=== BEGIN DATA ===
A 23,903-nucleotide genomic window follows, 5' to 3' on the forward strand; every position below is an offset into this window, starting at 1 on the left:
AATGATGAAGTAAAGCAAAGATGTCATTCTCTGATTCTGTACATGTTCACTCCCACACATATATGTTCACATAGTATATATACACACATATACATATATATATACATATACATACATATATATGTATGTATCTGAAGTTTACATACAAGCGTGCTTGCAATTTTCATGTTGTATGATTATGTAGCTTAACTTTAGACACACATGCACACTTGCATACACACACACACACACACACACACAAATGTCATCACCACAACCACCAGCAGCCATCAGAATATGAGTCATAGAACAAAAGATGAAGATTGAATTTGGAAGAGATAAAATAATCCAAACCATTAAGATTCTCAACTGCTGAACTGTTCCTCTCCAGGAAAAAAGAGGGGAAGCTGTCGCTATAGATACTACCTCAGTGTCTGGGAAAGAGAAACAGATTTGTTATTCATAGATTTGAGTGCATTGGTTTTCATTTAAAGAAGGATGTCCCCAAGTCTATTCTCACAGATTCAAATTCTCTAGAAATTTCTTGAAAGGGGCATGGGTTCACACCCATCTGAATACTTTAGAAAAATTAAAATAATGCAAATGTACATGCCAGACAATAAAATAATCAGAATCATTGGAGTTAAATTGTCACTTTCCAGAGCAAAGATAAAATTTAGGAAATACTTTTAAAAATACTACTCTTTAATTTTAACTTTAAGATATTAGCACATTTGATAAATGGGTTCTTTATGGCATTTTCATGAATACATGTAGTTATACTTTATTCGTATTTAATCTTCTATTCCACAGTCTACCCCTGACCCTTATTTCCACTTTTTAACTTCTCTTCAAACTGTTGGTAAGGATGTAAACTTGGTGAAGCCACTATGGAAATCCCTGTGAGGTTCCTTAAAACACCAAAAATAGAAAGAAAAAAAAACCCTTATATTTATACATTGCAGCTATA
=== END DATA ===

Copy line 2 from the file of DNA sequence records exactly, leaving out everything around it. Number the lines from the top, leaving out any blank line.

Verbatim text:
AATGATGAAGTAAAGCAAAGATGTCATTCTCTGATTCTGTACATGTTCACTCCCACACATATATGTTCACATAGTATATATACACACATATACATATATATATACATATACATACATATATATGTATGTATCTGAAGTTTACATACAAGCGTGCTTGCAATTTTCATGTTGTATGATTATGTAGCTTAACTTTAGACACACATGCACACTTGCATACACACACACACACACACACACACAAATGTCATCACCACAACCACCAGCAGCCATCAGAATATGAGTCATAGAACAAAAGATGAAGATTGAATTTGGAAGAGATAAAATAATCCAAACCATTAAGATTCTCAACTGCTGAACTGTTCCTCTCCAGGAAAAAAGAGGGGAAGCTGTCGCTATAGATACTACCTCAGTGTCTGGGAAAGAGAAACAGATTTGTTATTCATAGATTTGAGTGCATTGGTTTTCATTTAAAGAAGGATGTCCCCAAGTCTATTCTCACAGATTCAAATTCTCTAGAAATTTCTTGAAAGGGGCATGGGTTCACACCCATCTGAATACTTTAGAAAAATTAAAATAATGCAAATGTACATGCCAGACAATAAAATAATCAGAATCATTGGAGTTAAATTGTCACTTTCCAGAGCAAAGATAAAATTTAGGAAATACTTTTAAAAATACTACTCTTTAATTTTAACTTTAAGATATTAGCACATTTGATAAATGGGTTCTTTATGGCATTTTCATGAATACATGTAGTTATACTTTATTCGTATTTAATCTTCTATTCCACAGTCTACCCCTGACCCTTATTTCCACTTTTTAACTTCTCTTCAAACTGTTGGTAAGGATGTAAACTTGGTGAAGCCACTATGGAAATCCCTGTGAGGTTCCTTAAAACACCAAAAATAGAAAGAAAAAAAAACCCTTATATTTATACATTGCAGCTATA